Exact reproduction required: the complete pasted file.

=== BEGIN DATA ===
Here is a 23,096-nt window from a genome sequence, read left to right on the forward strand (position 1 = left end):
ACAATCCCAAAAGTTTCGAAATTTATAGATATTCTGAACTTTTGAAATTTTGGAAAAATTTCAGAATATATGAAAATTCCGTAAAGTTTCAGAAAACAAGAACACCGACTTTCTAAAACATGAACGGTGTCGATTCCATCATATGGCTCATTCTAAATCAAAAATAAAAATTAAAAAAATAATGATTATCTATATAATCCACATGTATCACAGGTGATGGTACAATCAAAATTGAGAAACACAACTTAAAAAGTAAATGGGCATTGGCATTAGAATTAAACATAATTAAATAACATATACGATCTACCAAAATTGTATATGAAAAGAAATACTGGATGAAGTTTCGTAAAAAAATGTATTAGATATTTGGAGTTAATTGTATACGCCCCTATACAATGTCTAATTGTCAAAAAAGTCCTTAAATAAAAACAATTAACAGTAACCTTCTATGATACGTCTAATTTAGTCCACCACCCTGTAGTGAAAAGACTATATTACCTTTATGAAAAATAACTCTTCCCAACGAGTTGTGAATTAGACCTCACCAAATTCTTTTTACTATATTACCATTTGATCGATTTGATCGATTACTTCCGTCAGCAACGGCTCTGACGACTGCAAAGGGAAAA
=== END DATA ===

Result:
Here is a 23,096-nt window from a genome sequence, read left to right on the forward strand (position 1 = left end):
ACAATCCCAAAAGTTTCGAAATTTATAGATATTCTGAACTTTTGAAATTTTGGAAAAATTTCAGAATATATGAAAATTCCGTAAAGTTTCAGAAAACAAGAACACCGACTTTCTAAAACATGAACGGTGTCGATTCCATCATATGGCTCATTCTAAATCAAAAATAAAAATTAAAAAAATAATGATTATCTATATAATCCACATGTATCACAGGTGATGGTACAATCAAAATTGAGAAACACAACTTAAAAAGTAAATGGGCATTGGCATTAGAATTAAACATAATTAAATAACATATACGATCTACCAAAATTGTATATGAAAAGAAATACTGGATGAAGTTTCGTAAAAAAATGTATTAGATATTTGGAGTTAATTGTATACGCCCCTATACAATGTCTAATTGTCAAAAAAGTCCTTAAATAAAAACAATTAACAGTAACCTTCTATGATACGTCTAATTTAGTCCACCACCCTGTAGTGAAAAGACTATATTACCTTTATGAAAAATAACTCTTCCCAACGAGTTGTGAATTAGACCTCACCAAATTCTTTTTACTATATTACCATTTGATCGATTTGATCGATTACTTCCGTCAGCAACGGCTCTGACGACTGCAAAGGGAAAA